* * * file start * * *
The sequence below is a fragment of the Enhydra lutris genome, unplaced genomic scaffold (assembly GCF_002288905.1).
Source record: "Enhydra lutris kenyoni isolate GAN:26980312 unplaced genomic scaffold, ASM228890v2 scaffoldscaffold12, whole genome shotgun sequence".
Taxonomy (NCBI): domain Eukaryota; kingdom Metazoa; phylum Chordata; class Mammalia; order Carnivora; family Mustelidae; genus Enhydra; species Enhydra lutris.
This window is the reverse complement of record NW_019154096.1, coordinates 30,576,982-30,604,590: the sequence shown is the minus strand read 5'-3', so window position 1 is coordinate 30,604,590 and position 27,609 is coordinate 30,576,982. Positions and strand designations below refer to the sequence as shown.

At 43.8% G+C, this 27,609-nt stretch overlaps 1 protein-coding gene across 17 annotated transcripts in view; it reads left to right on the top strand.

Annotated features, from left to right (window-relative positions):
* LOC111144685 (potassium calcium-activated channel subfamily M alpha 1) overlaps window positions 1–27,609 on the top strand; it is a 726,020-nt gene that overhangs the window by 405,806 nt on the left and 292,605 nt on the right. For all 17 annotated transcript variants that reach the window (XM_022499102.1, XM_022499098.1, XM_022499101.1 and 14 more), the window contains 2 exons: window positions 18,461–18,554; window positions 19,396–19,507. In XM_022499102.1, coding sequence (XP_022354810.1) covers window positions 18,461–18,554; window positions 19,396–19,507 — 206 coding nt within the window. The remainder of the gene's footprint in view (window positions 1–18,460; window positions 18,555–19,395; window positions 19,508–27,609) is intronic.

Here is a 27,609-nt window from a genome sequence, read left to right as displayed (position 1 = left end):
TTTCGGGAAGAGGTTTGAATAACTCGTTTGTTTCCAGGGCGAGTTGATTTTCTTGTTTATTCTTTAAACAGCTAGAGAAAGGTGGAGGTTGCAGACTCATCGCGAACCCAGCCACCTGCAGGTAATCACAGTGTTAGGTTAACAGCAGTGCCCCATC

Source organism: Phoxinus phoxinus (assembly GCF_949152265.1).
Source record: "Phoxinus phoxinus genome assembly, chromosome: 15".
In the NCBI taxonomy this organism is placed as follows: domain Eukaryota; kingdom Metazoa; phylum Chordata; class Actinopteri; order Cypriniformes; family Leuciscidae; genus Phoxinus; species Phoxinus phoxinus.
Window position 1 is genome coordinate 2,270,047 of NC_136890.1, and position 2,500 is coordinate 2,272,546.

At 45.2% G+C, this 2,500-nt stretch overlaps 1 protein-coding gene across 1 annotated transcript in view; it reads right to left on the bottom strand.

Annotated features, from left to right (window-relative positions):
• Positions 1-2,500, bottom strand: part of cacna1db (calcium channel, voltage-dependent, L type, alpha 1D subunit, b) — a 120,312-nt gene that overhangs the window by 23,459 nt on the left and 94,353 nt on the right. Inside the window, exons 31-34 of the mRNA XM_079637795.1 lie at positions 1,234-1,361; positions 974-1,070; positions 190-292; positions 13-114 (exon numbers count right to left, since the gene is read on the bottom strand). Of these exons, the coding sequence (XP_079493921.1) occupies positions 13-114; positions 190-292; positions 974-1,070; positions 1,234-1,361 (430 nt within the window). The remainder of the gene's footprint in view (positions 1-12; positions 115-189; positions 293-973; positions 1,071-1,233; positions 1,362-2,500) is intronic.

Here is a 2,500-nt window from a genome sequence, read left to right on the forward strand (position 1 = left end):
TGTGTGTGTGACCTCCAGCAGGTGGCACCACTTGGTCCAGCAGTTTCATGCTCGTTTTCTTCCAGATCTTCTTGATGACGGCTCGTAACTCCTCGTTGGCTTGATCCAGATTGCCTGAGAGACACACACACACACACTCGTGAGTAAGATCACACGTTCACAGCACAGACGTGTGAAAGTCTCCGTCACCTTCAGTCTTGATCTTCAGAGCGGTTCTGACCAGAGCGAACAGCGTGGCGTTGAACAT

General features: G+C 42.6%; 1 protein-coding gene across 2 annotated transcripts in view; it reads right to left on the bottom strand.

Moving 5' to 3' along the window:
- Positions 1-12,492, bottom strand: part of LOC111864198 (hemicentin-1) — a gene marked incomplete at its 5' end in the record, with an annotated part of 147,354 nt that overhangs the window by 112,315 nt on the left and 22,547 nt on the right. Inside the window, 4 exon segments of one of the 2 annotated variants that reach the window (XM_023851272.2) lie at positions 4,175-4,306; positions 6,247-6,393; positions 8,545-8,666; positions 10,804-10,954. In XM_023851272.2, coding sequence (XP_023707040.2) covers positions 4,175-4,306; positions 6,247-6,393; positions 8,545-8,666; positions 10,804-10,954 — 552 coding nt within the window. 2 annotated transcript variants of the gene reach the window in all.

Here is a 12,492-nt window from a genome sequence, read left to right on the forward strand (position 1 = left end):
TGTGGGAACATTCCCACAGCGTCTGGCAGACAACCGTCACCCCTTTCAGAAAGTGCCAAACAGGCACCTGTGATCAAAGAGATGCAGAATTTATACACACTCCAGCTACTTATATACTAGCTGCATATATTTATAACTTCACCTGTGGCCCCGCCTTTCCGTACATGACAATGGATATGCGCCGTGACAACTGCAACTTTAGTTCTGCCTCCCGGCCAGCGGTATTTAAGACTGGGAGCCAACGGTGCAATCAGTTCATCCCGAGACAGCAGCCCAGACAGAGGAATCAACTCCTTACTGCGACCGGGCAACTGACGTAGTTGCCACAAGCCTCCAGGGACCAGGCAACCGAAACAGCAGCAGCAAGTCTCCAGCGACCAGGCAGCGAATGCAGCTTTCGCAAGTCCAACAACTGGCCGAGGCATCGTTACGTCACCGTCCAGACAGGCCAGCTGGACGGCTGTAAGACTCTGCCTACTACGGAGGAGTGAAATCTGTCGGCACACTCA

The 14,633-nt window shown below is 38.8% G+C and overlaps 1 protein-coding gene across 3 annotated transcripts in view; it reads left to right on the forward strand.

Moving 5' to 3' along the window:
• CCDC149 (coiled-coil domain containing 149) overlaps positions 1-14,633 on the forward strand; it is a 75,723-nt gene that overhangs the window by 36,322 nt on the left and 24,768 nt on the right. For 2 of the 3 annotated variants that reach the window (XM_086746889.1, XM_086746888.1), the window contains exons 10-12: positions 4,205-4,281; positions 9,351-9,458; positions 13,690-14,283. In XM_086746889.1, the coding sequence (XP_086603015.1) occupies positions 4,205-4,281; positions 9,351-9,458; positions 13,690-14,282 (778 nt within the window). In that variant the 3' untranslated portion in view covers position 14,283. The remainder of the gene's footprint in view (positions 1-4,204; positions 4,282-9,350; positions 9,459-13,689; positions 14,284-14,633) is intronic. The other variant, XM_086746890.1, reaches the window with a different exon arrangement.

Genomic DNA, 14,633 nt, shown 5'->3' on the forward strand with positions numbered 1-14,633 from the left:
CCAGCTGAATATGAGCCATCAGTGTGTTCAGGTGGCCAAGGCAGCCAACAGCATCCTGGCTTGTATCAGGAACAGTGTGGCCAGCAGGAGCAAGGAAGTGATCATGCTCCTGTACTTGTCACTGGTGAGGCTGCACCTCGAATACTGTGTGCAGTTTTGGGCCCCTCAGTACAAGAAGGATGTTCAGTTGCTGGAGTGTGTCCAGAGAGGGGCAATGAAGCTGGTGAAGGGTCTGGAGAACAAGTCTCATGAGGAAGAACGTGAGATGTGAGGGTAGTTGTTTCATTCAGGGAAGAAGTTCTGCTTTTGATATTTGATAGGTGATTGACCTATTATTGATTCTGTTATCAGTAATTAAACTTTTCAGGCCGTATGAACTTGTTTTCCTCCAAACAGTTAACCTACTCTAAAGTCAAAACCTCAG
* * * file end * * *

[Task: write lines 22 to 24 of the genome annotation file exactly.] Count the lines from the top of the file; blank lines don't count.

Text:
Here is a 12,492-nt window from a genome sequence, read left to right on the forward strand (position 1 = left end):
TGTGGGAACATTCCCACAGCGTCTGGCAGACAACCGTCACCCCTTTCAGAAAGTGCCAAACAGGCACCTGTGATCAAAGAGATGCAGAATTTATACACACTCCAGCTACTTATATACTAGCTGCATATATTTATAACTTCACCTGTGGCCCCGCCTTTCCGTACATGACAATGGATATGCGCCGTGACAACTGCAACTTTAGTTCTGCCTCCCGGCCAGCGGTATTTAAGACTGGGAGCCAACGGTGCAATCAGTTCATCCCGAGACAGCAGCCCAGACAGAGGAATCAACTCCTTACTGCGACCGGGCAACTGACGTAGTTGCCACAAGCCTCCAGGGACCAGGCAACCGAAACAGCAGCAGCAAGTCTCCAGCGACCAGGCAGCGAATGCAGCTTTCGCAAGTCCAACAACTGGCCGAGGCATCGTTACGTCACCGTCCAGACAGGCCAGCTGGACGGCTGTAAGACTCTGCCTACTACGGAGGAGTGAAATCTGTCGGCACACTCA

The 14,633-nt window shown below is 38.8% G+C and overlaps 1 protein-coding gene across 3 annotated transcripts in view; it reads left to right on the forward strand.